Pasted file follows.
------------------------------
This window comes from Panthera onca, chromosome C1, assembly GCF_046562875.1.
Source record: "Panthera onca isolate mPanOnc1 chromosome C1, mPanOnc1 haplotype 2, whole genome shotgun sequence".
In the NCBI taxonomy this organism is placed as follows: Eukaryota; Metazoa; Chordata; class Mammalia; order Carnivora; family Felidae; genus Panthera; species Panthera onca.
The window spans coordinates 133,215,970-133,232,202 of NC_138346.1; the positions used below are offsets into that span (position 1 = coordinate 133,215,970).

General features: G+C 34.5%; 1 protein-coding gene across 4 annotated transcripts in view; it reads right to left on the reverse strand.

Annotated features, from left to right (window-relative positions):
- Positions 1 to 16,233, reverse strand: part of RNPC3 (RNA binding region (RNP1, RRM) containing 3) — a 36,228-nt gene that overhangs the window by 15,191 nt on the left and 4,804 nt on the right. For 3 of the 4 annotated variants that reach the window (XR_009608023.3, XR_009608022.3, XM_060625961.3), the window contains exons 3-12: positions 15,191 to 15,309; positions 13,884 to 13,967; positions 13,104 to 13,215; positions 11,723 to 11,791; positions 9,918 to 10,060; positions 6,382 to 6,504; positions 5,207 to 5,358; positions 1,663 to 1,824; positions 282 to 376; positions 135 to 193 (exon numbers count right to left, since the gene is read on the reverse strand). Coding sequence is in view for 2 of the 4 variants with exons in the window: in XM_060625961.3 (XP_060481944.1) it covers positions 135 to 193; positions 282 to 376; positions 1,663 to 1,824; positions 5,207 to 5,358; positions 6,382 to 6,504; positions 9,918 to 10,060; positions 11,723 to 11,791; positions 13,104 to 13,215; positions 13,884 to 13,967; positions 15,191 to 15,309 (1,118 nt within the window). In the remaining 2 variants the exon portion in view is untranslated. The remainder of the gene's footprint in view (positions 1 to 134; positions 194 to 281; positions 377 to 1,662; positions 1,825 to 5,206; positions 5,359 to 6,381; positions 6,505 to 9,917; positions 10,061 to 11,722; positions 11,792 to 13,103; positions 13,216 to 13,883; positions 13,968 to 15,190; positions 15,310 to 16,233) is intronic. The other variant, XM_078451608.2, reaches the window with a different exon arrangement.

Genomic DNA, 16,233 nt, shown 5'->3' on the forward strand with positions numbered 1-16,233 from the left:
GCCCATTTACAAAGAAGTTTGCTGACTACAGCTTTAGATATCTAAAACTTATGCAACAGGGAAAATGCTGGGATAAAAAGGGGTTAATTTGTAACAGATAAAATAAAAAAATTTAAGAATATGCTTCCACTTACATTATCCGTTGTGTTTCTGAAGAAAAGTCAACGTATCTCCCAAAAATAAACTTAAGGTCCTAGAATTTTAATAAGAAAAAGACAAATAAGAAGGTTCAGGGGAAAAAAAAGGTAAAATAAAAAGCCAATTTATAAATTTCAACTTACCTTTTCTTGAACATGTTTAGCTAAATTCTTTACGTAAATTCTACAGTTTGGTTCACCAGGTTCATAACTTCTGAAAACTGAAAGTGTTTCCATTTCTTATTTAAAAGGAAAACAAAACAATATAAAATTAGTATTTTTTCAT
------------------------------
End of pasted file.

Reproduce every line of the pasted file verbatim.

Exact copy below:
This window comes from Panthera onca, chromosome C1, assembly GCF_046562875.1.
Source record: "Panthera onca isolate mPanOnc1 chromosome C1, mPanOnc1 haplotype 2, whole genome shotgun sequence".
In the NCBI taxonomy this organism is placed as follows: Eukaryota; Metazoa; Chordata; class Mammalia; order Carnivora; family Felidae; genus Panthera; species Panthera onca.
The window spans coordinates 133,215,970-133,232,202 of NC_138346.1; the positions used below are offsets into that span (position 1 = coordinate 133,215,970).

General features: G+C 34.5%; 1 protein-coding gene across 4 annotated transcripts in view; it reads right to left on the reverse strand.

Annotated features, from left to right (window-relative positions):
- Positions 1 to 16,233, reverse strand: part of RNPC3 (RNA binding region (RNP1, RRM) containing 3) — a 36,228-nt gene that overhangs the window by 15,191 nt on the left and 4,804 nt on the right. For 3 of the 4 annotated variants that reach the window (XR_009608023.3, XR_009608022.3, XM_060625961.3), the window contains exons 3-12: positions 15,191 to 15,309; positions 13,884 to 13,967; positions 13,104 to 13,215; positions 11,723 to 11,791; positions 9,918 to 10,060; positions 6,382 to 6,504; positions 5,207 to 5,358; positions 1,663 to 1,824; positions 282 to 376; positions 135 to 193 (exon numbers count right to left, since the gene is read on the reverse strand). Coding sequence is in view for 2 of the 4 variants with exons in the window: in XM_060625961.3 (XP_060481944.1) it covers positions 135 to 193; positions 282 to 376; positions 1,663 to 1,824; positions 5,207 to 5,358; positions 6,382 to 6,504; positions 9,918 to 10,060; positions 11,723 to 11,791; positions 13,104 to 13,215; positions 13,884 to 13,967; positions 15,191 to 15,309 (1,118 nt within the window). In the remaining 2 variants the exon portion in view is untranslated. The remainder of the gene's footprint in view (positions 1 to 134; positions 194 to 281; positions 377 to 1,662; positions 1,825 to 5,206; positions 5,359 to 6,381; positions 6,505 to 9,917; positions 10,061 to 11,722; positions 11,792 to 13,103; positions 13,216 to 13,883; positions 13,968 to 15,190; positions 15,310 to 16,233) is intronic. The other variant, XM_078451608.2, reaches the window with a different exon arrangement.

Genomic DNA, 16,233 nt, shown 5'->3' on the forward strand with positions numbered 1-16,233 from the left:
GCCCATTTACAAAGAAGTTTGCTGACTACAGCTTTAGATATCTAAAACTTATGCAACAGGGAAAATGCTGGGATAAAAAGGGGTTAATTTGTAACAGATAAAATAAAAAAATTTAAGAATATGCTTCCACTTACATTATCCGTTGTGTTTCTGAAGAAAAGTCAACGTATCTCCCAAAAATAAACTTAAGGTCCTAGAATTTTAATAAGAAAAAGACAAATAAGAAGGTTCAGGGGAAAAAAAAGGTAAAATAAAAAGCCAATTTATAAATTTCAACTTACCTTTTCTTGAACATGTTTAGCTAAATTCTTTACGTAAATTCTACAGTTTGGTTCACCAGGTTCATAACTTCTGAAAACTGAAAGTGTTTCCATTTCTTATTTAAAAGGAAAACAAAACAATATAAAATTAGTATTTTTTCAT